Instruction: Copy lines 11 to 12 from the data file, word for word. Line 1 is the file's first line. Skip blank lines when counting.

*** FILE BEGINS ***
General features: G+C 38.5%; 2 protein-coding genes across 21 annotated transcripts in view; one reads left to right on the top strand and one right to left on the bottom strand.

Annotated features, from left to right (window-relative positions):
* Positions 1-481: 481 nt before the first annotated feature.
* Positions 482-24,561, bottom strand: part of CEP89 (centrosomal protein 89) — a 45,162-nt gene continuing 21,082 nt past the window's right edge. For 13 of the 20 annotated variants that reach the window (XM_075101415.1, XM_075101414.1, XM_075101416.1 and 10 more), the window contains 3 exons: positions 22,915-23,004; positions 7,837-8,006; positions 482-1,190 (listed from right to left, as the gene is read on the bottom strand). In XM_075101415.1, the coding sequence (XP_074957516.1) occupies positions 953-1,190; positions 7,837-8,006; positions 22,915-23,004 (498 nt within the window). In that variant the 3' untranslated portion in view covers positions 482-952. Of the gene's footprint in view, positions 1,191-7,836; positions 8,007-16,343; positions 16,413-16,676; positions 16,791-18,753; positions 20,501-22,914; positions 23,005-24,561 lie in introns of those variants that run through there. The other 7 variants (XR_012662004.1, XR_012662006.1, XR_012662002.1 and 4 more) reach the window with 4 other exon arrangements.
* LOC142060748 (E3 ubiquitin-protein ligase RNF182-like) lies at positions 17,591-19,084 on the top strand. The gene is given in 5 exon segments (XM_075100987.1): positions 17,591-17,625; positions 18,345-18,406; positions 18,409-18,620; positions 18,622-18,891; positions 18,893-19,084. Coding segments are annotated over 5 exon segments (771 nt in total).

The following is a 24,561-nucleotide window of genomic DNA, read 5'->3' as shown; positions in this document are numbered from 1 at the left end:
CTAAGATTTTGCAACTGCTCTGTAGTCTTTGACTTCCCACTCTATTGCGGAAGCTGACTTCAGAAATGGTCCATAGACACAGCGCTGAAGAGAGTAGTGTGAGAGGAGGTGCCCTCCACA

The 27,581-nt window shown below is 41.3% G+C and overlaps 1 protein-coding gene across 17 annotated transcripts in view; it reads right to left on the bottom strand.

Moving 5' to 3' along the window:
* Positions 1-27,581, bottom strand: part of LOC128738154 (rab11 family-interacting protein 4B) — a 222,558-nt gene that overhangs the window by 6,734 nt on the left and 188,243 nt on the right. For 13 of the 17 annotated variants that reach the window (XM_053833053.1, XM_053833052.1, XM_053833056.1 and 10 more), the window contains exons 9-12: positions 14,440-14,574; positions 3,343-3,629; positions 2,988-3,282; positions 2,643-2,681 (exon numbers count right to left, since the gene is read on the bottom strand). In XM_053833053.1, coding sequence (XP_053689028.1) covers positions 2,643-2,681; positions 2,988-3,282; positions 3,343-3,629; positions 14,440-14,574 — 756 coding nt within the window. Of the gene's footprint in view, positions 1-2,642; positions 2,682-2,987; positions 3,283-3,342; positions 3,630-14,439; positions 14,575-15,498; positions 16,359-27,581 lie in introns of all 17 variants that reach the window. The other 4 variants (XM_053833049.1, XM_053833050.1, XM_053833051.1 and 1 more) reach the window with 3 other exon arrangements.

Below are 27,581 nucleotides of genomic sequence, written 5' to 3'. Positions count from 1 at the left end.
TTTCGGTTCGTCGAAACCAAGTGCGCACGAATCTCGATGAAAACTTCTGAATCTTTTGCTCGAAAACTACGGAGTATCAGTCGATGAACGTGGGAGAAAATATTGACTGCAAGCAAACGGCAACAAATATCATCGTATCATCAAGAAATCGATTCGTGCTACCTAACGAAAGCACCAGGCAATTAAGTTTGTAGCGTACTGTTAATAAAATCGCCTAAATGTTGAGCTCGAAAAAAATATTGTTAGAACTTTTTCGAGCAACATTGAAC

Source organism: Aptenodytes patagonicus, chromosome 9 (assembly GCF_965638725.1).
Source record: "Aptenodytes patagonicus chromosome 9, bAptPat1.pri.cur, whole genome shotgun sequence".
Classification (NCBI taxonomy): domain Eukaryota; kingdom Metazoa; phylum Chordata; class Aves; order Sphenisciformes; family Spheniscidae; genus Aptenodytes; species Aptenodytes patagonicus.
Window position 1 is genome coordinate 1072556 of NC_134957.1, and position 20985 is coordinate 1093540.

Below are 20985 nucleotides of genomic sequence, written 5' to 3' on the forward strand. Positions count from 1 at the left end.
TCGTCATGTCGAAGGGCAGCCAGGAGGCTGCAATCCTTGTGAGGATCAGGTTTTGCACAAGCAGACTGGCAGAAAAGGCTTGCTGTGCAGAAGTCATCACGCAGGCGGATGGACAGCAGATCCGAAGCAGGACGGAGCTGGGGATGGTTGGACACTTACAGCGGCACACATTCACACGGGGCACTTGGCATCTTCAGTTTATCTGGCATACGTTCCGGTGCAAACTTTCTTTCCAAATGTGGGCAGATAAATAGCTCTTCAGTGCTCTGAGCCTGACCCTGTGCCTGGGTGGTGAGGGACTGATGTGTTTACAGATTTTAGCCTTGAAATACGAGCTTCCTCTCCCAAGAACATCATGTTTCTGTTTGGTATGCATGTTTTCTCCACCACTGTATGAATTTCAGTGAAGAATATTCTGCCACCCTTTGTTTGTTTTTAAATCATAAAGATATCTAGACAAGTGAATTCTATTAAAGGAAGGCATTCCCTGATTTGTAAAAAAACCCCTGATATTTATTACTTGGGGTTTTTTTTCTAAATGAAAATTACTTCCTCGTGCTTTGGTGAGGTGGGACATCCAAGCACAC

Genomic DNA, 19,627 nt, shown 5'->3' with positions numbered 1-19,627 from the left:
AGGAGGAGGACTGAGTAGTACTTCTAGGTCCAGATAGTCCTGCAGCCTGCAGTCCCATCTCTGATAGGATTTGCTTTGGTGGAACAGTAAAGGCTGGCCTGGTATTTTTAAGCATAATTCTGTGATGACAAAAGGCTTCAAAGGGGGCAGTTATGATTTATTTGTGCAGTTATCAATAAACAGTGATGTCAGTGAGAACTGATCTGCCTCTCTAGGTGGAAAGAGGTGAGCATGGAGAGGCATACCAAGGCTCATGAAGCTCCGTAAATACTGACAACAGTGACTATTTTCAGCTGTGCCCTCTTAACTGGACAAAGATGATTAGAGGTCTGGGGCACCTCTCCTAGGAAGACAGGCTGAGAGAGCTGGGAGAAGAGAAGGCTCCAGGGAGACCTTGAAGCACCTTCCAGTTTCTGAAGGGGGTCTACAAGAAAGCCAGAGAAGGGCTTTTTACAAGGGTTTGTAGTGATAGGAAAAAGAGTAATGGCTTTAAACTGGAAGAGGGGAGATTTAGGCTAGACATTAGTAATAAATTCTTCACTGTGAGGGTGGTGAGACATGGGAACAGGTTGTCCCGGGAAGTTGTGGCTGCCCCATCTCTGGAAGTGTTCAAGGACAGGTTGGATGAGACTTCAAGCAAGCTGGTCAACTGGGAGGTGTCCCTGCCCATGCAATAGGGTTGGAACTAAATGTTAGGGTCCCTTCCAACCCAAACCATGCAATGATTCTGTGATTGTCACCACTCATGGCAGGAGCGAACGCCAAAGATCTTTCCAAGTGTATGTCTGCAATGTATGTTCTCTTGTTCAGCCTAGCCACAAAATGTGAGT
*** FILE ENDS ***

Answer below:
Below are 27,581 nucleotides of genomic sequence, written 5' to 3'. Positions count from 1 at the left end.
TTTCGGTTCGTCGAAACCAAGTGCGCACGAATCTCGATGAAAACTTCTGAATCTTTTGCTCGAAAACTACGGAGTATCAGTCGATGAACGTGGGAGAAAATATTGACTGCAAGCAAACGGCAACAAATATCATCGTATCATCAAGAAATCGATTCGTGCTACCTAACGAAAGCACCAGGCAATTAAGTTTGTAGCGTACTGTTAATAAAATCGCCTAAATGTTGAGCTCGAAAAAAATATTGTTAGAACTTTTTCGAGCAACATTGAAC